EAA-105 Flying Events


Welcome to Experimental Aircraft Association Chapter 105.

The chapter holds many activities throughout the year, including Fly-Out and Fly-In Events. These are organized trips that are open to all chapter members. 

Fly-out trips come in all shapes and sizes.  The trip can be to a nearby destination that takes the average GA plane a hour or two flying time, or it can be more ambitious, involving multiple days and multiple activities.  For example, one day trip can be Twin Oaks to Nehalem Bay on the Oregon Coast.  This trip can become whatever the person wants, for Nehalem Bay is an Oregon State Park.  You can walk to the beach or the town of Manzanita.  You can bring your camping gear and stay overnight.  Or you can just land, have some lunch at the picnic tables nearby, get back in your trusted steed and fly up or down the coast line for picture perfect scenery, then head back to your home base.  Of course you can always do this by yourself, but one aspect of a fly-out is to see new or old destinations with the great camaraderie of your fellow 105 members. 

Each year, when the EAA 105 Board meets for its yearly planning session, one item on the agenda will be where and how many fly-outs shall we suggest to our members.  Then a fly-out committee is formed and off they go to research several nominations that are raised during the meeting, but also those suggestions that have come in from 105 members.  This is where the Board needs and most certainly wants your input.  If you've visited some place that you think might be an interesting fly-out destination, then let one of the Board members know, so it can be added to the list, researched, and perhaps get on the schedule for that year.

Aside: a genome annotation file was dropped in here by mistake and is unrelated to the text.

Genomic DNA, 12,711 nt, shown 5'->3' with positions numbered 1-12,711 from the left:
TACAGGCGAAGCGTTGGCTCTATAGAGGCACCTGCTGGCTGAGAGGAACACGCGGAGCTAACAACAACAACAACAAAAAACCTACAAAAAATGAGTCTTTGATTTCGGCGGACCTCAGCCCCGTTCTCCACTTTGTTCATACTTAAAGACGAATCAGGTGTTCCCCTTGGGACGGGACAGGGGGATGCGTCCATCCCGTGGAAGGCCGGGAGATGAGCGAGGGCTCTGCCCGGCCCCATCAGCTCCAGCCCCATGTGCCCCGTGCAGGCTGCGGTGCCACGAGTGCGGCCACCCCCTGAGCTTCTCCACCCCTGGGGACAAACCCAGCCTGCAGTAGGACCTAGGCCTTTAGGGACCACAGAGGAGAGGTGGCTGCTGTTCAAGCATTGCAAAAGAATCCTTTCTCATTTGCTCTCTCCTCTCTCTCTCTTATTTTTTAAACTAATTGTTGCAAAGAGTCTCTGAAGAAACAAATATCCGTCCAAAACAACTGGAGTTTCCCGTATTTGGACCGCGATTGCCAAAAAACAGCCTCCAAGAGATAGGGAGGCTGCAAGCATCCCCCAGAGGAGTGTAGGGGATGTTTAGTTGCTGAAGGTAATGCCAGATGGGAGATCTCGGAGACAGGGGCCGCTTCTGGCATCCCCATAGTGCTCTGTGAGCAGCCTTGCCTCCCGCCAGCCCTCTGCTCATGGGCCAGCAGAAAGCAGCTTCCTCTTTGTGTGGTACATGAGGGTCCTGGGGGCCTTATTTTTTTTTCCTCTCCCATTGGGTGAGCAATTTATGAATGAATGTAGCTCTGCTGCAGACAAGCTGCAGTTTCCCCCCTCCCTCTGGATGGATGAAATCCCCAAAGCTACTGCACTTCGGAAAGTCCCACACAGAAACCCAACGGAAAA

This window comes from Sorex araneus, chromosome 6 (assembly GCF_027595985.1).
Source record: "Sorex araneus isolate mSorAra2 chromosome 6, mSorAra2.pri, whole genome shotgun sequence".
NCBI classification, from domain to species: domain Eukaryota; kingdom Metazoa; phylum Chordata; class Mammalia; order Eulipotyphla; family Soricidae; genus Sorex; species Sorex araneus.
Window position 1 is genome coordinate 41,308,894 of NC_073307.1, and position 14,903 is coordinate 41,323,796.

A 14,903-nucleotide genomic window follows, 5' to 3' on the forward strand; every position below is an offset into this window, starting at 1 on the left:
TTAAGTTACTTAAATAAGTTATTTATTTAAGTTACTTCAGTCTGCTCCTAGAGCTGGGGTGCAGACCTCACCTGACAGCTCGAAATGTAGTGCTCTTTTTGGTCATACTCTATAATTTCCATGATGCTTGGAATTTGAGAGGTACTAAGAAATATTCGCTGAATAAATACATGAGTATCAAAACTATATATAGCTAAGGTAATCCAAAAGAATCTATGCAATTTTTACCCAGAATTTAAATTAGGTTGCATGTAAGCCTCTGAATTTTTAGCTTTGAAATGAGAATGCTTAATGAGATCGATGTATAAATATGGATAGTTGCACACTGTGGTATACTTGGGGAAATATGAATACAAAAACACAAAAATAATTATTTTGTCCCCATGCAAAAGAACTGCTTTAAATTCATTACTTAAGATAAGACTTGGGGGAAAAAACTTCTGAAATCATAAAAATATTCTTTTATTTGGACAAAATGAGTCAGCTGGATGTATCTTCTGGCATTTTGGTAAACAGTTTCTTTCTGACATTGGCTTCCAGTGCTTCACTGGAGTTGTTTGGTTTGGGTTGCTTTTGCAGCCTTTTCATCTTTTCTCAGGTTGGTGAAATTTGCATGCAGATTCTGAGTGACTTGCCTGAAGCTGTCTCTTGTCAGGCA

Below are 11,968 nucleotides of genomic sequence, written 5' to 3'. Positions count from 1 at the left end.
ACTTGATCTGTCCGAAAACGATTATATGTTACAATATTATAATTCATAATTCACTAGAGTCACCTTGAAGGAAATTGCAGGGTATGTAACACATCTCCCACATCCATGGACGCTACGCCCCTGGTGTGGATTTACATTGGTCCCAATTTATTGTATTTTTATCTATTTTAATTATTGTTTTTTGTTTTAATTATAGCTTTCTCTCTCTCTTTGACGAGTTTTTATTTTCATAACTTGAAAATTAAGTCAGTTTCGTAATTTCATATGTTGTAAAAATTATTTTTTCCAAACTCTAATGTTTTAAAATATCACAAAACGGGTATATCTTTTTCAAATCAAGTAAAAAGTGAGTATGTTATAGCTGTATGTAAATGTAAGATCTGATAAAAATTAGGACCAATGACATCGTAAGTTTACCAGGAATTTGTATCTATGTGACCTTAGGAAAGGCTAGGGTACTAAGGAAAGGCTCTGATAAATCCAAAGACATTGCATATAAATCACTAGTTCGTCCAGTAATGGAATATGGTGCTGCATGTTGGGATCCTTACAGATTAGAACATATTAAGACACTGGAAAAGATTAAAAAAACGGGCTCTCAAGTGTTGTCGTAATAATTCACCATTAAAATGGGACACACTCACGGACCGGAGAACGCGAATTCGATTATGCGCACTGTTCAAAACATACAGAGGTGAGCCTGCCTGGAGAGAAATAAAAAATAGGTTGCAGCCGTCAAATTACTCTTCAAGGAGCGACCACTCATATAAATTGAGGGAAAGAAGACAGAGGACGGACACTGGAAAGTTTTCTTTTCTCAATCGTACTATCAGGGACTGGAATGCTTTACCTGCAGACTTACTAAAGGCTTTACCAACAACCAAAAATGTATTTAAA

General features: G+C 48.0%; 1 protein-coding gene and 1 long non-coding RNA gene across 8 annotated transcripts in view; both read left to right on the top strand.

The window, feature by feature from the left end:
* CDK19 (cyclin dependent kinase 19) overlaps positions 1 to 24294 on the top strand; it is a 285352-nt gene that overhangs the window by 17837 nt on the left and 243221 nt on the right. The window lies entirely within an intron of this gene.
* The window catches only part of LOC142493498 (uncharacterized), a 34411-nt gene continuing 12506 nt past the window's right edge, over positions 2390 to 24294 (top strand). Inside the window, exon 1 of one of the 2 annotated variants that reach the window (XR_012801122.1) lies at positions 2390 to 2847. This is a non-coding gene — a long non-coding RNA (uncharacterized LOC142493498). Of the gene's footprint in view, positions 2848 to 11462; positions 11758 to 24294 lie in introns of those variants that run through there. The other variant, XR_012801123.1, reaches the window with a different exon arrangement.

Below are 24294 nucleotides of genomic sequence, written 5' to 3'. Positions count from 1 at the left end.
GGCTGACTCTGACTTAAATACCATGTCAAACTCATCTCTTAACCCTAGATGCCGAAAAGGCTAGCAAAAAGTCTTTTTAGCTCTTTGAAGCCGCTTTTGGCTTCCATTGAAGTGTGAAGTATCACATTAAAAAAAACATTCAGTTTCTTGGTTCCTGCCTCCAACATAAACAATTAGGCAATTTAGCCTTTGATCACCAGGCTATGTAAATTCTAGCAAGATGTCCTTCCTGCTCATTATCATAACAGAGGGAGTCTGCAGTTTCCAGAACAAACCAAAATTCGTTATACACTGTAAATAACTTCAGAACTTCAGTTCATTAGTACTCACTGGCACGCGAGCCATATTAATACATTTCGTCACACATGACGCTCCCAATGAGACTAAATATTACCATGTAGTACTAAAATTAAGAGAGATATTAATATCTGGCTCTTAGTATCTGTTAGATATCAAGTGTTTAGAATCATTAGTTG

A good fly-out destination demonstrates the following attributes: 

  • Not too far away for a day trip (for the slowest of aircraft), and easily reached in daylight hours for overnight trips;
  • Landing strip is serviceable for all aircraft (does not rule out non-paved strips, but does mean that tricycle gear will not suffer and don't need tundra tires to make it in and out);
  • Landing strip can be utilized in high, hot conditions by most aircraft (but pilots must know their airplane and its capabilities);
  • There is some type of activity or scenery that makes the destination worth the gas;
  • Food can either be obtained or provided;
  • Rest room facilities are accessible;
  • If an overnight stay, then camping is possible, or lodging available nearby.

So!  Come fly with us! 

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